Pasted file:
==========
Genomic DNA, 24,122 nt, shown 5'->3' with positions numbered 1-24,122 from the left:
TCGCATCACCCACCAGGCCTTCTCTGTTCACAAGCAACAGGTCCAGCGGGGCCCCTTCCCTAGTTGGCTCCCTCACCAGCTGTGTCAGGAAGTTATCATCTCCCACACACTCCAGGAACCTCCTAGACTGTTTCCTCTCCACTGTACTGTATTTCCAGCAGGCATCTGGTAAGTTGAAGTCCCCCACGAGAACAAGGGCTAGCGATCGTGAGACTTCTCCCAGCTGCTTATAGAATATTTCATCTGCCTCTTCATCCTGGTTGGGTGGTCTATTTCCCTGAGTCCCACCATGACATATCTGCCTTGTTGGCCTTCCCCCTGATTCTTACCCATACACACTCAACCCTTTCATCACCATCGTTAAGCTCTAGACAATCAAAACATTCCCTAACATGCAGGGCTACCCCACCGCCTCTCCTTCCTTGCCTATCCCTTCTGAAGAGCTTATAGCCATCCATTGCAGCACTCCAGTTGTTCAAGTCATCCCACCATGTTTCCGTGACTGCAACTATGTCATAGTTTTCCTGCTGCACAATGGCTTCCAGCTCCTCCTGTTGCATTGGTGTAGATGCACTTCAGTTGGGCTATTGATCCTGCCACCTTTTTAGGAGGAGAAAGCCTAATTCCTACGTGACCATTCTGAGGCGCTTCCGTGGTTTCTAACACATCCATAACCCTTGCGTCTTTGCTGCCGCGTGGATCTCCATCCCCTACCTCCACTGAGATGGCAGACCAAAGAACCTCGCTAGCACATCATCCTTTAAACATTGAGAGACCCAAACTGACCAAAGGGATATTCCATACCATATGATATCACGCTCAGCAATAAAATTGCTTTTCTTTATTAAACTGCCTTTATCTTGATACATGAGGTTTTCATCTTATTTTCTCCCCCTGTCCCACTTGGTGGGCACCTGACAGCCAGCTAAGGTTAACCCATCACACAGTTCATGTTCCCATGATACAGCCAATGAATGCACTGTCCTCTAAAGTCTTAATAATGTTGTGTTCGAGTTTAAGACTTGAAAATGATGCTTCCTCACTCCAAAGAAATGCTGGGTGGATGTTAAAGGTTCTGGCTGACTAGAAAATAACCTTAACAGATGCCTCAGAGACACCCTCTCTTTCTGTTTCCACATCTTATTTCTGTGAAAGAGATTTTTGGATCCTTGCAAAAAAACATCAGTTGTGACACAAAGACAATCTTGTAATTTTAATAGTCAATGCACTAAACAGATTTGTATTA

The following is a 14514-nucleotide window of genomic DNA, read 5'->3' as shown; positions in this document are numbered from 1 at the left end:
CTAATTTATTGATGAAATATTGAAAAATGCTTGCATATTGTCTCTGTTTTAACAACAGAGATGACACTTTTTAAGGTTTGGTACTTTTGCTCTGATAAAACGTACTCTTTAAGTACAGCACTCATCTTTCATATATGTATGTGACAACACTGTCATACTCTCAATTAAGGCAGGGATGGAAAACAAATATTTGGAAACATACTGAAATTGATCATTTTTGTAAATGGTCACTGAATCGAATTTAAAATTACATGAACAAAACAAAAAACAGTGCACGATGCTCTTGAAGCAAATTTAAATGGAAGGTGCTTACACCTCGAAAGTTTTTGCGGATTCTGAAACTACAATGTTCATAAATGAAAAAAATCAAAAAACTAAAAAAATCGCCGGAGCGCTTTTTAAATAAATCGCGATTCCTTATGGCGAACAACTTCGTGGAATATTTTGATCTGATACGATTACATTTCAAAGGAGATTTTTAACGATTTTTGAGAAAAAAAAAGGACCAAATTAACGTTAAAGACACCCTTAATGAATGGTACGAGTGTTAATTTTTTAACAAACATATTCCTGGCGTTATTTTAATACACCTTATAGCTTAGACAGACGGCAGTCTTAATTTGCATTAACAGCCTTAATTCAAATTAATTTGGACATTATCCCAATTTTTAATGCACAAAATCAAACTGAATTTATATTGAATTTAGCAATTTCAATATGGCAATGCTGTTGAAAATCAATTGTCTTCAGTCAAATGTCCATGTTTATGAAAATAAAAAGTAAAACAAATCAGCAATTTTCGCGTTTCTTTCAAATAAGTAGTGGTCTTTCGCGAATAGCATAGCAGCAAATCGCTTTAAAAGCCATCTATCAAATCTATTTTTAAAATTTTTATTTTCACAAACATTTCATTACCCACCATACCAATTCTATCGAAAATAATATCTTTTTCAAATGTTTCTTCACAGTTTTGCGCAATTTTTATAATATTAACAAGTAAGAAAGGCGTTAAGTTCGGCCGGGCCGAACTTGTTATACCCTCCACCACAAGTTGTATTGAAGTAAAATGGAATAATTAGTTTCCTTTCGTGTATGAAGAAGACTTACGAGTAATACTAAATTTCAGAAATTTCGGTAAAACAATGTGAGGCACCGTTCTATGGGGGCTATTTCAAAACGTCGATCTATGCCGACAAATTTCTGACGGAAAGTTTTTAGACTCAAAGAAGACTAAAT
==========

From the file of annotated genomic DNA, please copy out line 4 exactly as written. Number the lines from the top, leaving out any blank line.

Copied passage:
CTAATTTATTGATGAAATATTGAAAAATGCTTGCATATTGTCTCTGTTTTAACAACAGAGATGACACTTTTTAAGGTTTGGTACTTTTGCTCTGATAAAACGTACTCTTTAAGTACAGCACTCATCTTTCATATATGTATGTGACAACACTGTCATACTCTCAATTAAGGCAGGGATGGAAAACAAATATTTGGAAACATACTGAAATTGATCATTTTTGTAAATGGTCACTGAATCGAATTTAAAATTACATGAACAAAACAAAAAACAGTGCACGATGCTCTTGAAGCAAATTTAAATGGAAGGTGCTTACACCTCGAAAGTTTTTGCGGATTCTGAAACTACAATGTTCATAAATGAAAAAAATCAAAAAACTAAAAAAATCGCCGGAGCGCTTTTTAAATAAATCGCGATTCCTTATGGCGAACAACTTCGTGGAATATTTTGATCTGATACGATTACATTTCAAAGGAGATTTTTAACGATTTTTGAGAAAAAAAAAGGACCAAATTAACGTTAAAGACACCCTTAATGAATGGTACGAGTGTTAATTTTTTAACAAACATATTCCTGGCGTTATTTTAATACACCTTATAGCTTAGACAGACGGCAGTCTTAATTTGCATTAACAGCCTTAATTCAAATTAATTTGGACATTATCCCAATTTTTAATGCACAAAATCAAACTGAATTTATATTGAATTTAGCAATTTCAATATGGCAATGCTGTTGAAAATCAATTGTCTTCAGTCAAATGTCCATGTTTATGAAAATAAAAAGTAAAACAAATCAGCAATTTTCGCGTTTCTTTCAAATAAGTAGTGGTCTTTCGCGAATAGCATAGCAGCAAATCGCTTTAAAAGCCATCTATCAAATCTATTTTTAAAATTTTTATTTTCACAAACATTTCATTACCCACCATACCAATTCTATCGAAAATAATATCTTTTTCAAATGTTTCTTCACAGTTTTGCGCAATTTTTATAATATTAACAAGTAAGAAAGGCGTTAAGTTCGGCCGGGCCGAACTTGTTATACCCTCCACCACAAGTTGTATTGAAGTAAAATGGAATAATTAGTTTCCTTTCGTGTATGAAGAAGACTTACGAGTAATACTAAATTTCAGAAATTTCGGTAAAACAATGTGAGGCACCGTTCTATGGGGGCTATTTCAAAACGTCGATCTATGCCGACAAATTTCTGACGGAAAGTTTTTAGACTCAAAGAAGACTAAAT